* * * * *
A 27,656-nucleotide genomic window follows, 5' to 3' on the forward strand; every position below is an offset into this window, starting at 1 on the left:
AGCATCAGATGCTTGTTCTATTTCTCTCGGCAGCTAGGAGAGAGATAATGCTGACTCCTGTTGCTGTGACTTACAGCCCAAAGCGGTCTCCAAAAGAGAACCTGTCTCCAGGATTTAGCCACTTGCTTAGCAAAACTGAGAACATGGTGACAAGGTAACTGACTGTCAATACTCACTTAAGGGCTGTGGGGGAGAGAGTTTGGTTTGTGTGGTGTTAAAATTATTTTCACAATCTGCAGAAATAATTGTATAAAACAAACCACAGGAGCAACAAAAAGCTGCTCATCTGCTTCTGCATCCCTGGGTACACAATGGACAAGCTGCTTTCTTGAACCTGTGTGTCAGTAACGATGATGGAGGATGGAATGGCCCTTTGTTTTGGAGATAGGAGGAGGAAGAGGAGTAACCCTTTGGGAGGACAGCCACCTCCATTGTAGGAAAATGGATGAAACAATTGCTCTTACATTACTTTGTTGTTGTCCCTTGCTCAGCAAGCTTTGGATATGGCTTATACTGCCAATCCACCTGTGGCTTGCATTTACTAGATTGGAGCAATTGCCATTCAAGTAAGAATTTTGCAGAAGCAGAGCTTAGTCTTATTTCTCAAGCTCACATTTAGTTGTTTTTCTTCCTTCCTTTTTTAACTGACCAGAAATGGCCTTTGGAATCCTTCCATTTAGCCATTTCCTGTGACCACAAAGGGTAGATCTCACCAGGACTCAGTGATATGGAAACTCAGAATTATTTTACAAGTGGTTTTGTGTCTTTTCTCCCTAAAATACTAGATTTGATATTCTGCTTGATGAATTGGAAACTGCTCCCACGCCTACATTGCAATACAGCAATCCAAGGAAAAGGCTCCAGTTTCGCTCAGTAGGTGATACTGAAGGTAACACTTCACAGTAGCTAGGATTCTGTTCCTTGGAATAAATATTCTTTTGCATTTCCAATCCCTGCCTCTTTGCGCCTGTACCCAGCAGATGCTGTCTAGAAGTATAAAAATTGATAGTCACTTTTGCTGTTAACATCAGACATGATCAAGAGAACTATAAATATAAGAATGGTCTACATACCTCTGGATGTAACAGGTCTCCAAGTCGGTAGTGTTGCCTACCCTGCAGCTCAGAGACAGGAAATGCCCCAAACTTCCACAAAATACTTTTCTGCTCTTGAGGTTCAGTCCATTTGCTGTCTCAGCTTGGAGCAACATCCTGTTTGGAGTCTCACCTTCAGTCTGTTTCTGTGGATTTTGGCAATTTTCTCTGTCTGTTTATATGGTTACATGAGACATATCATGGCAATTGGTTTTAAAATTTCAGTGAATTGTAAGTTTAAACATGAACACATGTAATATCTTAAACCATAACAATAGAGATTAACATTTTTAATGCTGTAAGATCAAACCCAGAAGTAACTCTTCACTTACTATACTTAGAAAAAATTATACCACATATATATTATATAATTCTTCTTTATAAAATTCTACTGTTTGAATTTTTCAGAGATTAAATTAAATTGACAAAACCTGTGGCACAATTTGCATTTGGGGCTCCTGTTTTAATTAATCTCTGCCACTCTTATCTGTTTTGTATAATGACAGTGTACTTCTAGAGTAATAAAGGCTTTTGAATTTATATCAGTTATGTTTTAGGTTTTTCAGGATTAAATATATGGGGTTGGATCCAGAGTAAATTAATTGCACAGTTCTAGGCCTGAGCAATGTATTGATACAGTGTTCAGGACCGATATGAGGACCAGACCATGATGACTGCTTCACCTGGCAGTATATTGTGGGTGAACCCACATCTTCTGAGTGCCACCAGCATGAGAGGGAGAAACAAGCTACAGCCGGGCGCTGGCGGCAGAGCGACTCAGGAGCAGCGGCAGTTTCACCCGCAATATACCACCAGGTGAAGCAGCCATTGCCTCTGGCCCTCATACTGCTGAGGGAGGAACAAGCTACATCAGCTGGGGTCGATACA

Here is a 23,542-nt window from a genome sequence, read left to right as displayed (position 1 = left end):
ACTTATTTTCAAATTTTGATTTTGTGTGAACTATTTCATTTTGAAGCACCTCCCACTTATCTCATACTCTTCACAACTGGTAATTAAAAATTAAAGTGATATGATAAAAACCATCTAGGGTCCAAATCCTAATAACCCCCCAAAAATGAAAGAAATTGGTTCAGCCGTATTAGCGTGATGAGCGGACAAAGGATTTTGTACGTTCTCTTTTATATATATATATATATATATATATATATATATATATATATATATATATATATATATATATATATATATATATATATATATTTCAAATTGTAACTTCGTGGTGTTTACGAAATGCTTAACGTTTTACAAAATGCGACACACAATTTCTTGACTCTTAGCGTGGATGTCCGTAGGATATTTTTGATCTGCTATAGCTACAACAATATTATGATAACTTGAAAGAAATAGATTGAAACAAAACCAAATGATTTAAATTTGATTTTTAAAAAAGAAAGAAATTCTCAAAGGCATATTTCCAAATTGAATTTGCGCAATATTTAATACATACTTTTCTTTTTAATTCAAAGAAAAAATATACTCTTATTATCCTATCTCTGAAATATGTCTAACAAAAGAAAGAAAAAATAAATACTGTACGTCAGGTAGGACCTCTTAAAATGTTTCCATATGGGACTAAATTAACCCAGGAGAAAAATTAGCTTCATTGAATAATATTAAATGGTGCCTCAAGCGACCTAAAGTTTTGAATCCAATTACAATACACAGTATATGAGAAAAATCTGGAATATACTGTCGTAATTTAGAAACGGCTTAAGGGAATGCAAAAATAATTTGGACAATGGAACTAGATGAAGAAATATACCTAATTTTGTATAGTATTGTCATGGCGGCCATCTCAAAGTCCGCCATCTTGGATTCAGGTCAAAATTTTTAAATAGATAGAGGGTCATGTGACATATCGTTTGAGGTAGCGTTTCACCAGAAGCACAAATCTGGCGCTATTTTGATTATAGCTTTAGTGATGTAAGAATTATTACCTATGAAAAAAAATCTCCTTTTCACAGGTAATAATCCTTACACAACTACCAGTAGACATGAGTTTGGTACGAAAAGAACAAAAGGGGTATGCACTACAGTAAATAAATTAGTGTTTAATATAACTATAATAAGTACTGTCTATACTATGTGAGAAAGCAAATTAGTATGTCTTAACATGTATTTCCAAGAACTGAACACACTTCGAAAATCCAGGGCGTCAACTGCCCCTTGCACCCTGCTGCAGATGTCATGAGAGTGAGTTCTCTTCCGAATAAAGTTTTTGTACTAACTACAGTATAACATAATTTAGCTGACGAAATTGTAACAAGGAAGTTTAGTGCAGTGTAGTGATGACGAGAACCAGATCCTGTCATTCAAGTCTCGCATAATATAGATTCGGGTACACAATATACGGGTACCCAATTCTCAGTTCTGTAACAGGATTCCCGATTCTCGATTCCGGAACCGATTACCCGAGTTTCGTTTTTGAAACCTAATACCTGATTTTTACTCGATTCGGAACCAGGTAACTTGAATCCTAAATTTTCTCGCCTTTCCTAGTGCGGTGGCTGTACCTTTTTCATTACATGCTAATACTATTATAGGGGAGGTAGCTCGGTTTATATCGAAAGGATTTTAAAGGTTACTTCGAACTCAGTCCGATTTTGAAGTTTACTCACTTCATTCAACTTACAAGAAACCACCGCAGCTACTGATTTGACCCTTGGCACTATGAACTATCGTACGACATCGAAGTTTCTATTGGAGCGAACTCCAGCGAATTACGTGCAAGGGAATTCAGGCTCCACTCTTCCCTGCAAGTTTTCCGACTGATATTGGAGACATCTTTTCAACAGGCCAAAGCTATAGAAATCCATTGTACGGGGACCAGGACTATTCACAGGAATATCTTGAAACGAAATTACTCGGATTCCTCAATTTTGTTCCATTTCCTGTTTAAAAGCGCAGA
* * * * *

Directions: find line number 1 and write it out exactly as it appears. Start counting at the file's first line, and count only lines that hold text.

A 27,656-nucleotide genomic window follows, 5' to 3' on the forward strand; every position below is an offset into this window, starting at 1 on the left: